“I think what’s really special about the Lyft community is that people are connecting on a personal level, staying in touch and finding common ground, which is not something you see across different transportation options,” Thelen said.

Another rideshare option is Sidecar. Sidecar has been operating in San Francisco, Seattle, Los Angeles, Chicago and Washington D.C. for a while, and it extended its services to  San Diego this past September. The official company website describes a friendly environment for participants: “With Sidecar you sit in the front seat, chat with your driver and even choose your own music. When’s the last time you did that in a cab?”

Anyone can become a Sidecar driver as long as he or she has a mobile device that can access the app, a good driving record, a registered, insured, and non-commercial vehicle that has four doors, is in good condition, and was built after 2000.  Drivers must also pass a background check.  Once qualified, drivers are free to keep donations received from passengers per the app’s suggestion. Some drivers make more than $30 per hour.

Regulating rideshares

The California Public Utilities Commission is a government organization that works to protect California citizens by regulating the services of privately owned service companies. It’s simultaneously dedicated to improving environmental conditions and maintaining a healthy economy within the state. In Sept. 19 CPUC ruled designating companies such as Lyft and Sidecar “transportation network companies,” defining them as “companies that provide prearranged transportation services for compensation using an online-enabled application (app) or platform to connect passengers with drivers using their personal vehicles.”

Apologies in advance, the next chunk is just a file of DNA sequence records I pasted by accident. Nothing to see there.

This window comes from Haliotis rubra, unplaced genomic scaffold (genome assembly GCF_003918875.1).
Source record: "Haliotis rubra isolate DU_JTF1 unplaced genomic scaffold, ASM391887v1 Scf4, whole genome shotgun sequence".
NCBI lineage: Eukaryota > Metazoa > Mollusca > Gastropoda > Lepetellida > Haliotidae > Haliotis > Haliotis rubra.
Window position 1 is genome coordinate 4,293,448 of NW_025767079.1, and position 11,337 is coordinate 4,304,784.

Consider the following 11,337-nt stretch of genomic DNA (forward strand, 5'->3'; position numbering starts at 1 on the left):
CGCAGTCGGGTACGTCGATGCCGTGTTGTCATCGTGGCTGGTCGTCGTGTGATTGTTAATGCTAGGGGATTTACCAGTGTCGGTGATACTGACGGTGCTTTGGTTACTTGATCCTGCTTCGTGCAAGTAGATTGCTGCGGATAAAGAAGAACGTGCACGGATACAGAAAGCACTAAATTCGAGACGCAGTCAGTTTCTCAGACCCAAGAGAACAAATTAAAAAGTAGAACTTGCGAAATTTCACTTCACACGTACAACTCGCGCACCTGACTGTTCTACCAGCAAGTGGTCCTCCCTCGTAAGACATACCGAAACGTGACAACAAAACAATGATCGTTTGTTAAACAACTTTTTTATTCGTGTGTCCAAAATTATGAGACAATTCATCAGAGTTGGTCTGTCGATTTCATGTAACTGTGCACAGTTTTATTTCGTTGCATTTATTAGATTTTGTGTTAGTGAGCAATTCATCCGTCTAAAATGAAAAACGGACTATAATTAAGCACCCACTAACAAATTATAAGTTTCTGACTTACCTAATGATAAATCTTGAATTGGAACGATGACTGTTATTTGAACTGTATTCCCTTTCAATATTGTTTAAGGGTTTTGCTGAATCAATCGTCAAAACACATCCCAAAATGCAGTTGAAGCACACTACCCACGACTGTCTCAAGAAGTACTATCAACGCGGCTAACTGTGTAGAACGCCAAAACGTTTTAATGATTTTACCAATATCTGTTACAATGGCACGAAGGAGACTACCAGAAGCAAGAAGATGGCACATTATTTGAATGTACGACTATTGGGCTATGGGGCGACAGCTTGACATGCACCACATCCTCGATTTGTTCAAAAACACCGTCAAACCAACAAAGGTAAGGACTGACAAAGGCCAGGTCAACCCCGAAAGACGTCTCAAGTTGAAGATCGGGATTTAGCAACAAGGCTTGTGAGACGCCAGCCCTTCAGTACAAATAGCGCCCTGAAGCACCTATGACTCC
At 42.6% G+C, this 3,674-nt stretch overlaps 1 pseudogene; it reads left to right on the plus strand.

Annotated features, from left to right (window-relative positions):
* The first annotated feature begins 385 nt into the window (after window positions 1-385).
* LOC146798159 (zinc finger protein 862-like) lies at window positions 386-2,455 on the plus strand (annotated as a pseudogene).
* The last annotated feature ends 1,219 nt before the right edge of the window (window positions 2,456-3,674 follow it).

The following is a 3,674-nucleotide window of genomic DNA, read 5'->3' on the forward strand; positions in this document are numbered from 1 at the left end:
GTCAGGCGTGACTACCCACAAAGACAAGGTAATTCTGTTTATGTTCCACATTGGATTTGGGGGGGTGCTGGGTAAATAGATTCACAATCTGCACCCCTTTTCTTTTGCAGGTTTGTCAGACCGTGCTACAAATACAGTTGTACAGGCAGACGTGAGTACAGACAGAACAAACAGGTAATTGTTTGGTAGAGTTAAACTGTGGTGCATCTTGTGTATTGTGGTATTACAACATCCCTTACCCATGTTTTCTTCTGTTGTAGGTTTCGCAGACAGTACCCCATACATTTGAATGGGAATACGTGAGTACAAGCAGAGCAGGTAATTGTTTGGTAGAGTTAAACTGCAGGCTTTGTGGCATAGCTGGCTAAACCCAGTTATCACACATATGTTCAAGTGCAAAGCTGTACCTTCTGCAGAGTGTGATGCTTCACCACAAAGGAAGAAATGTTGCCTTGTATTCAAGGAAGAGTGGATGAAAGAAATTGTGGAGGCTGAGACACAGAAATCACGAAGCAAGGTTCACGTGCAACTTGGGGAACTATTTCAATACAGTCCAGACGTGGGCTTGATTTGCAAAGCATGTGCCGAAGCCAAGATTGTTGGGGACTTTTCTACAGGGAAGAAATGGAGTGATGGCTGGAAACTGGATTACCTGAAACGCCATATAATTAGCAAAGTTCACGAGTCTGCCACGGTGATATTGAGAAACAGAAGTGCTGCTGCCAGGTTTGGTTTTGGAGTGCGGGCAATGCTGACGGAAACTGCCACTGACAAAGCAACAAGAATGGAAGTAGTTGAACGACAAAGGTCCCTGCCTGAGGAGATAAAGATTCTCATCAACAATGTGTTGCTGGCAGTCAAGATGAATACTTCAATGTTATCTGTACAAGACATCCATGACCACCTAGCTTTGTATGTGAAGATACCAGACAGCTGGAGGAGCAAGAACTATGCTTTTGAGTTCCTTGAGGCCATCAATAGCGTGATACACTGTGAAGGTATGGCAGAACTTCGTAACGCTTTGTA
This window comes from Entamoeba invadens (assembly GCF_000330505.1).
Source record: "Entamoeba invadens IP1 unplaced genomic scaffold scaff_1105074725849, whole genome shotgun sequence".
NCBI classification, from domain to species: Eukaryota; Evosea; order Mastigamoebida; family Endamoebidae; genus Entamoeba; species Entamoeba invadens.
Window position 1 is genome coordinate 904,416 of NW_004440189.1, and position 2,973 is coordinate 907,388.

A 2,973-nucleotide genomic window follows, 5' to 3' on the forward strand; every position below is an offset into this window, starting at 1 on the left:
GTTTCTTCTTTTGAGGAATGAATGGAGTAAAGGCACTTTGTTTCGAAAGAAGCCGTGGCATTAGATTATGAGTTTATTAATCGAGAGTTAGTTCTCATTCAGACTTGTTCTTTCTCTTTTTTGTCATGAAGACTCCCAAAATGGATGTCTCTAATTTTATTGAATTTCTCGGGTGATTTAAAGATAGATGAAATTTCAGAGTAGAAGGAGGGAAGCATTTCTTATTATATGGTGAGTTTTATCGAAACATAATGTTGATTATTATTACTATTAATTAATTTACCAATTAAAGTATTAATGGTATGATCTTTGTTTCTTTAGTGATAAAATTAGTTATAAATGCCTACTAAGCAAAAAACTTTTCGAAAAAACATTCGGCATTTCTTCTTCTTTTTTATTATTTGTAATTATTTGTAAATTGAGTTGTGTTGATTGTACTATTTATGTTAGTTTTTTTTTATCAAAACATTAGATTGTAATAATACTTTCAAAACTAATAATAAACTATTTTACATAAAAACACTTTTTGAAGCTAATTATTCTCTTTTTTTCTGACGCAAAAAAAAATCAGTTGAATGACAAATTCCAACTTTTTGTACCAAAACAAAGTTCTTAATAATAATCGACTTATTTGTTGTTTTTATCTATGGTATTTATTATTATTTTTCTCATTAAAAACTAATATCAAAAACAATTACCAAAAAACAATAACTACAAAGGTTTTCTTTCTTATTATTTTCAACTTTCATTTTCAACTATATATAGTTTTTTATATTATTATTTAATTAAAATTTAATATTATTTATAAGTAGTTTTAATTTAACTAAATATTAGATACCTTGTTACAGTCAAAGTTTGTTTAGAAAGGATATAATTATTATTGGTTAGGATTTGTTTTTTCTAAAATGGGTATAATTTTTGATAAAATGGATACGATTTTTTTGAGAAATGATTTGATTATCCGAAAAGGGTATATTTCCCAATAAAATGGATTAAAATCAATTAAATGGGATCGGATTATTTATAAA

The legislation also laid down a set of rules to ensure the safety of the consumers that choose to use the companies’ services.

It’s possible this verdict may have a great impact on the world of transportation.  Adjunct professor of civil and environmental engineering and co-director of the Transportation Sustainability Research Center at University of California, Berkeley, Susan Shaheen recently organized the Shared Use Mobility Summit, a globally-focused conference that brought together important leaders in the mobility sector to discuss the integration of shared use mobility.  One of the main points of discussion at this sold-out event was the integration of separate modes of shared use mobility, and the possibility of a larger service market with more choices available to shared used mobility users.

“I think the decision is notable, and it is very likely to be influential in policymaking in other locations outside of California and outside of the U.S.,” Shaheen said.

Ridesharing, no matter its features, is becoming a more popular choice for transportation in California. With the positive impact it’s had on the overcrowded conditions of transportation infrastructure within the state, it may soon become a popular choice for transportation on a greater scale.

About the Contributor
Olivia Litsey
Olivia Litsey, Arts & Lifestyle Editor
Olivia Litsey is a sophomore at SDSU and an economics pre-major with an honors minor in interdisciplinary studies.  She started writing for The Daily Aztec in 2013 and is currently assistant features editor for the features section.
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San Diego State University’s Independent Student Newspaper Since 1913
Ridesharing is option for green-minded students